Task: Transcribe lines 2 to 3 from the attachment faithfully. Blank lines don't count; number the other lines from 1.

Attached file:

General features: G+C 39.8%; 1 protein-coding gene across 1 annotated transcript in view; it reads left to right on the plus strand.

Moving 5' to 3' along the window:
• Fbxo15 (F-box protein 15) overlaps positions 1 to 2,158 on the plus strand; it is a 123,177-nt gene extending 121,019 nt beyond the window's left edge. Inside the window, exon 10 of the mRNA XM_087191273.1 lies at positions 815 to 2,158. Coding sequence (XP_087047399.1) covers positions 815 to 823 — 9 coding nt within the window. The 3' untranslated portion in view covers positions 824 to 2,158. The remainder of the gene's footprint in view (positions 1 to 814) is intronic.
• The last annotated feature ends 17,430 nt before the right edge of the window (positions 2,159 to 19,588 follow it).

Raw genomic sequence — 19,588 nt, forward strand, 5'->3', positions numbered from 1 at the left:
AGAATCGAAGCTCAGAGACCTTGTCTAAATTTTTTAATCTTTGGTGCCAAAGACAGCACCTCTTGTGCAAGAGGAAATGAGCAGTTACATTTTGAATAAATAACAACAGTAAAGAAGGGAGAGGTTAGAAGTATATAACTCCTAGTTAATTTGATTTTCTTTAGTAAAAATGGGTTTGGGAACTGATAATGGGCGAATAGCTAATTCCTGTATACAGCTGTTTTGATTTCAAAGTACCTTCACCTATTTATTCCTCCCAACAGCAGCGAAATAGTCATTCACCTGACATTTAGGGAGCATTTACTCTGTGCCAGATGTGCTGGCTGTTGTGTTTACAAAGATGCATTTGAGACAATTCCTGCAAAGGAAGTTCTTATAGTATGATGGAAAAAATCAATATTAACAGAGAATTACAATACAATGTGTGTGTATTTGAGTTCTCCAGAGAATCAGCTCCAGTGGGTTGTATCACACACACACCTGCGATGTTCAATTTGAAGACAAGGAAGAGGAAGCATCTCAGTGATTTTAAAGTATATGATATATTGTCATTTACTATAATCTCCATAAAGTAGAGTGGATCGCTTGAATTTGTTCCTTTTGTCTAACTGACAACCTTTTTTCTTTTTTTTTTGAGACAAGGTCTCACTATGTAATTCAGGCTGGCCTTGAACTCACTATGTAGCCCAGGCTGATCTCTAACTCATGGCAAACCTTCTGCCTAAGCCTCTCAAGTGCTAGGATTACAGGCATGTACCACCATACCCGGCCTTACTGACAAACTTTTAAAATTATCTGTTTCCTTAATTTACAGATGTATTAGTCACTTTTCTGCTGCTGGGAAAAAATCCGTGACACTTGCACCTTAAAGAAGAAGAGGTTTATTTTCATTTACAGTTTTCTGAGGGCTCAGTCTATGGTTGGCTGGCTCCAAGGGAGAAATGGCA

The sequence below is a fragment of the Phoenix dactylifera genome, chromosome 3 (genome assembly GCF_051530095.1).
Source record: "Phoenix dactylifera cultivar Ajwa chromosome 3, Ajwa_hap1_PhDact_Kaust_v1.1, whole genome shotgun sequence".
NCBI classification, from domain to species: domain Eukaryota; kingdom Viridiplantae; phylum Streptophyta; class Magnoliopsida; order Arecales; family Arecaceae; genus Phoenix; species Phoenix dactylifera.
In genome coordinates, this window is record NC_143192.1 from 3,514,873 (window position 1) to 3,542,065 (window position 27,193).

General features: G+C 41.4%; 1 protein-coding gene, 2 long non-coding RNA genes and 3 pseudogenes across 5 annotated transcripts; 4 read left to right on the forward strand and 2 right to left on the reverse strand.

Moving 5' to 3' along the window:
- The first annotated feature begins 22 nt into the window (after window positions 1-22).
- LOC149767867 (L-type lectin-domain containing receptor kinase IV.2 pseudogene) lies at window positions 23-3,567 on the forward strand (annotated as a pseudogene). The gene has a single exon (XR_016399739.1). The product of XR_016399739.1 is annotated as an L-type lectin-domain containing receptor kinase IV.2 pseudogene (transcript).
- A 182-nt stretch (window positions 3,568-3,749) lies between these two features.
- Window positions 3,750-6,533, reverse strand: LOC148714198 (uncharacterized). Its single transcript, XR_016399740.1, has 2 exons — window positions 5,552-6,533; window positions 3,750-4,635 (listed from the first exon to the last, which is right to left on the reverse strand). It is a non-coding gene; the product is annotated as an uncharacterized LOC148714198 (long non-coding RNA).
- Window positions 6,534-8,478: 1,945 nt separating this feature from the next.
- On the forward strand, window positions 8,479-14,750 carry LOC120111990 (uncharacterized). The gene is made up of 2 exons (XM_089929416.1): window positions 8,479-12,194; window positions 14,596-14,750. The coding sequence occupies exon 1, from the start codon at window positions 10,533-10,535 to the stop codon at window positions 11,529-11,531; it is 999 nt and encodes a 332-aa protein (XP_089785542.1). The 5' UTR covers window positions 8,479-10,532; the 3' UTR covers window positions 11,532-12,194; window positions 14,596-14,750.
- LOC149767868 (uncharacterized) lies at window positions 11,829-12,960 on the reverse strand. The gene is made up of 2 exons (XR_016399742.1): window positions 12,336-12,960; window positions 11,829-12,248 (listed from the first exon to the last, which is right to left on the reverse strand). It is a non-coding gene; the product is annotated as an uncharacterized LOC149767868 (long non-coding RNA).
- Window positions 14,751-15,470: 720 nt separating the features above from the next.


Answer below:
Moving 5' to 3' along the window:
• Fbxo15 (F-box protein 15) overlaps positions 1 to 2,158 on the plus strand; it is a 123,177-nt gene extending 121,019 nt beyond the window's left edge. Inside the window, exon 10 of the mRNA XM_087191273.1 lies at positions 815 to 2,158. Coding sequence (XP_087047399.1) covers positions 815 to 823 — 9 coding nt within the window. The 3' untranslated portion in view covers positions 824 to 2,158. The remainder of the gene's footprint in view (positions 1 to 814) is intronic.